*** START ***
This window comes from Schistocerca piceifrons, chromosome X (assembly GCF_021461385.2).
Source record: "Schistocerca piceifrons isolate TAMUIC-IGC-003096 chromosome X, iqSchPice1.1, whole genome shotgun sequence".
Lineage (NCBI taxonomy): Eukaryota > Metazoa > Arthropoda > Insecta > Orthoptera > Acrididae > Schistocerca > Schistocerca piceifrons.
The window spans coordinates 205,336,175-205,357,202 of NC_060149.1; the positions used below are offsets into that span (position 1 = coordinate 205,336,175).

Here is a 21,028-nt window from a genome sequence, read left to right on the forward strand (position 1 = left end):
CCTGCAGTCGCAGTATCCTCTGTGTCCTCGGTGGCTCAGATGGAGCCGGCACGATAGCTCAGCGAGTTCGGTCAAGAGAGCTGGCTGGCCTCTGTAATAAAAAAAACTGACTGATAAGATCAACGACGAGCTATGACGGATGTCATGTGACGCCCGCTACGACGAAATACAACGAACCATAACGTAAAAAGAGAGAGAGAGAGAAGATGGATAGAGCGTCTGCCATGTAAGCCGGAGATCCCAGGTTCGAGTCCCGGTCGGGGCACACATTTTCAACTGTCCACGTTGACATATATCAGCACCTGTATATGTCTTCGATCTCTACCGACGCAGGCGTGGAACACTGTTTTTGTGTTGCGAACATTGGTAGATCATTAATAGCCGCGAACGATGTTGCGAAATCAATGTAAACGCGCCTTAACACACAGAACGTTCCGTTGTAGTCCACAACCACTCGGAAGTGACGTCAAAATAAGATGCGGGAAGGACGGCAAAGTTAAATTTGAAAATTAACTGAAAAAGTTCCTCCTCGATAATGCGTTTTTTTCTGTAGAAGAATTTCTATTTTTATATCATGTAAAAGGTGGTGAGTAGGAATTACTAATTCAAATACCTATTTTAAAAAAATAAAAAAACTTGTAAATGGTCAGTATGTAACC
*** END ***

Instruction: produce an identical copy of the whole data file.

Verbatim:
This window comes from Schistocerca piceifrons, chromosome X (assembly GCF_021461385.2).
Source record: "Schistocerca piceifrons isolate TAMUIC-IGC-003096 chromosome X, iqSchPice1.1, whole genome shotgun sequence".
Lineage (NCBI taxonomy): Eukaryota > Metazoa > Arthropoda > Insecta > Orthoptera > Acrididae > Schistocerca > Schistocerca piceifrons.
The window spans coordinates 205,336,175-205,357,202 of NC_060149.1; the positions used below are offsets into that span (position 1 = coordinate 205,336,175).

Here is a 21,028-nt window from a genome sequence, read left to right on the forward strand (position 1 = left end):
CCTGCAGTCGCAGTATCCTCTGTGTCCTCGGTGGCTCAGATGGAGCCGGCACGATAGCTCAGCGAGTTCGGTCAAGAGAGCTGGCTGGCCTCTGTAATAAAAAAAACTGACTGATAAGATCAACGACGAGCTATGACGGATGTCATGTGACGCCCGCTACGACGAAATACAACGAACCATAACGTAAAAAGAGAGAGAGAGAGAAGATGGATAGAGCGTCTGCCATGTAAGCCGGAGATCCCAGGTTCGAGTCCCGGTCGGGGCACACATTTTCAACTGTCCACGTTGACATATATCAGCACCTGTATATGTCTTCGATCTCTACCGACGCAGGCGTGGAACACTGTTTTTGTGTTGCGAACATTGGTAGATCATTAATAGCCGCGAACGATGTTGCGAAATCAATGTAAACGCGCCTTAACACACAGAACGTTCCGTTGTAGTCCACAACCACTCGGAAGTGACGTCAAAATAAGATGCGGGAAGGACGGCAAAGTTAAATTTGAAAATTAACTGAAAAAGTTCCTCCTCGATAATGCGTTTTTTTCTGTAGAAGAATTTCTATTTTTATATCATGTAAAAGGTGGTGAGTAGGAATTACTAATTCAAATACCTATTTTAAAAAAATAAAAAAACTTGTAAATGGTCAGTATGTAACC